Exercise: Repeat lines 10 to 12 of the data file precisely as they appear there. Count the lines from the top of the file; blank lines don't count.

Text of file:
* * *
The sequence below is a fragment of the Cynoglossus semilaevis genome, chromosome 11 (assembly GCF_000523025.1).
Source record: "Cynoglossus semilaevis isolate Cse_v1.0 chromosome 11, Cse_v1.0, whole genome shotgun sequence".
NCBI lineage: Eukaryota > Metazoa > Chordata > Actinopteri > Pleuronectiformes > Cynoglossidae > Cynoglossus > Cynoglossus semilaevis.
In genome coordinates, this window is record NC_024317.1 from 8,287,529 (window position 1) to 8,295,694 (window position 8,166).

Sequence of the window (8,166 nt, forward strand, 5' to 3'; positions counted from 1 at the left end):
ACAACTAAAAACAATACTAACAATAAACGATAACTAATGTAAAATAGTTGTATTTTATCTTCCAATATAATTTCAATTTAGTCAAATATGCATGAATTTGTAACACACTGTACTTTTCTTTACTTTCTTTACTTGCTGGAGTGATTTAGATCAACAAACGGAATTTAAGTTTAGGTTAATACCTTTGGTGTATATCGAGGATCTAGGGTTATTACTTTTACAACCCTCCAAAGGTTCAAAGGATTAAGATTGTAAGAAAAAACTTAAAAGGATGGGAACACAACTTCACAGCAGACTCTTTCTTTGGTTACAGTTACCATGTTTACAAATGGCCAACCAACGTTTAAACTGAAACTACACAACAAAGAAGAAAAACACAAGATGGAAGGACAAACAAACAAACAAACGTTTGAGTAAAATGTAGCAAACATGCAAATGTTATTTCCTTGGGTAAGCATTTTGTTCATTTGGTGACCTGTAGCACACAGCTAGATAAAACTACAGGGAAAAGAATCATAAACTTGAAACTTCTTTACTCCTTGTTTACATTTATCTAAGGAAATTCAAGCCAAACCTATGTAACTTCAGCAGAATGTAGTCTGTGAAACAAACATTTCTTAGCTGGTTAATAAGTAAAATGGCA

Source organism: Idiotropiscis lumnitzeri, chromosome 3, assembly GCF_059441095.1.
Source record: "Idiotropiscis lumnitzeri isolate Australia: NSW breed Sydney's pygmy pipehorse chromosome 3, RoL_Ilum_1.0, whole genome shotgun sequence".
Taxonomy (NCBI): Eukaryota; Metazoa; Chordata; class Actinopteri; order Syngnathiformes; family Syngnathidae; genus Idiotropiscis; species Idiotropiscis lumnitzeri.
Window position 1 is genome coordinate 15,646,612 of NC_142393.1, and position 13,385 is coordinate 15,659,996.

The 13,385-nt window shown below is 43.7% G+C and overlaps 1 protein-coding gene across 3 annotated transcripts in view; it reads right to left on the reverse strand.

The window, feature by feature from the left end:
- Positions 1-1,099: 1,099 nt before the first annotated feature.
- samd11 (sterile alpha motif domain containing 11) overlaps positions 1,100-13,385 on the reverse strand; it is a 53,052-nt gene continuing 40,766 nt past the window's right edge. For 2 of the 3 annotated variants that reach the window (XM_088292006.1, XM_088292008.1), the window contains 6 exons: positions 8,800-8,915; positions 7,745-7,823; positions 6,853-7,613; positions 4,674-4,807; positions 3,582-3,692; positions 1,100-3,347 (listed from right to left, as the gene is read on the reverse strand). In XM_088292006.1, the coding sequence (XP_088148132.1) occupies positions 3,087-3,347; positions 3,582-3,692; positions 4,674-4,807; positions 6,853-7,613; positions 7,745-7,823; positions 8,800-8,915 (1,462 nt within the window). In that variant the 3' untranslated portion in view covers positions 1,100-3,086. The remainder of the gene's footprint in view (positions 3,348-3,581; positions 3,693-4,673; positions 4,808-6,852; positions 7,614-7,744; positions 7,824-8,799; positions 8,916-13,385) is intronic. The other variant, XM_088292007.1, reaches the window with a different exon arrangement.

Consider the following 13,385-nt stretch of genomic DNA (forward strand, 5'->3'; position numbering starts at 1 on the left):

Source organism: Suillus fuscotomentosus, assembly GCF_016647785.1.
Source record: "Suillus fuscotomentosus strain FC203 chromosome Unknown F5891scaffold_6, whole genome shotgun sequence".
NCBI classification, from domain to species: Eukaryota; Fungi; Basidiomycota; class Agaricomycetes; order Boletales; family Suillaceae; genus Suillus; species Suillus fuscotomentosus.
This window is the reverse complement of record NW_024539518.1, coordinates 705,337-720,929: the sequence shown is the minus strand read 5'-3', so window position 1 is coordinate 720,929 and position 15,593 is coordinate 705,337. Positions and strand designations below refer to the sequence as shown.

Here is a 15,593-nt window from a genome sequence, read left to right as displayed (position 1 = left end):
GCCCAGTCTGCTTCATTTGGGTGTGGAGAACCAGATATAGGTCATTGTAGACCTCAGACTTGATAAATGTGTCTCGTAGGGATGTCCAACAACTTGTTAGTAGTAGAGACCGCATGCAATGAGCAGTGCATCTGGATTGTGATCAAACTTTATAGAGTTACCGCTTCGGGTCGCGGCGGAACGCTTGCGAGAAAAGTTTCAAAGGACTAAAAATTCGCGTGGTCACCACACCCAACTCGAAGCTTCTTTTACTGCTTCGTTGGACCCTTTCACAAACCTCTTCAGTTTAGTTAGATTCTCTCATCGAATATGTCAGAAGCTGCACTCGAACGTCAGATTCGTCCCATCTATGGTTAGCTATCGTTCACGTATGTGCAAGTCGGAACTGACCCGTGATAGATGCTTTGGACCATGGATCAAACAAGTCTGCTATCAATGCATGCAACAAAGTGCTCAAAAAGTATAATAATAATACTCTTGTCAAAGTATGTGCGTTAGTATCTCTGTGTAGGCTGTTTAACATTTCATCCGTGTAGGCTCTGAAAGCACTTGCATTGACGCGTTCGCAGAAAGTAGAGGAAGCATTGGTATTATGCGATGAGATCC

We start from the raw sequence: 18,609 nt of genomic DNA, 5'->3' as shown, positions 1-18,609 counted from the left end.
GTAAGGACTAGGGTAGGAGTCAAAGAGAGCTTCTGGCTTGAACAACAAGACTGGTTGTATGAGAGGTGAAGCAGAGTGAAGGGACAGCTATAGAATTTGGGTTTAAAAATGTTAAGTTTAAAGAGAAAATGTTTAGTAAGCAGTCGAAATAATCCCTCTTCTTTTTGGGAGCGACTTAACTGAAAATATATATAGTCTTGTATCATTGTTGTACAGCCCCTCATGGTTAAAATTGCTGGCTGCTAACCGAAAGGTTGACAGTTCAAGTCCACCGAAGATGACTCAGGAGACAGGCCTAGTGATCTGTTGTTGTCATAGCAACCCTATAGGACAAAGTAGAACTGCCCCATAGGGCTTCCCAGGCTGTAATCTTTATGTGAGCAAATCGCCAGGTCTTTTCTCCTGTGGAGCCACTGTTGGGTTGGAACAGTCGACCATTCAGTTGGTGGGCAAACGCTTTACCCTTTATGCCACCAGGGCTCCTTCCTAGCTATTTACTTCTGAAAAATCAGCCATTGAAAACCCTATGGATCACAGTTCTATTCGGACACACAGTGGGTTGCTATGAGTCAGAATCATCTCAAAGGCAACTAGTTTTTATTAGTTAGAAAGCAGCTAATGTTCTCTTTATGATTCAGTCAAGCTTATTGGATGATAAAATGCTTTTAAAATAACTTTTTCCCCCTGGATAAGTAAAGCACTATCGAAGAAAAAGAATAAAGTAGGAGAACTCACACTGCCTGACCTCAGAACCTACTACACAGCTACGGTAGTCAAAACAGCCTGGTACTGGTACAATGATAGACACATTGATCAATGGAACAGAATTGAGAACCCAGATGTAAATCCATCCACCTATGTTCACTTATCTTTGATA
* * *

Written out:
Window position 1 is genome coordinate 15,646,612 of NC_142393.1, and position 13,385 is coordinate 15,659,996.

The 13,385-nt window shown below is 43.7% G+C and overlaps 1 protein-coding gene across 3 annotated transcripts in view; it reads right to left on the reverse strand.

The window, feature by feature from the left end: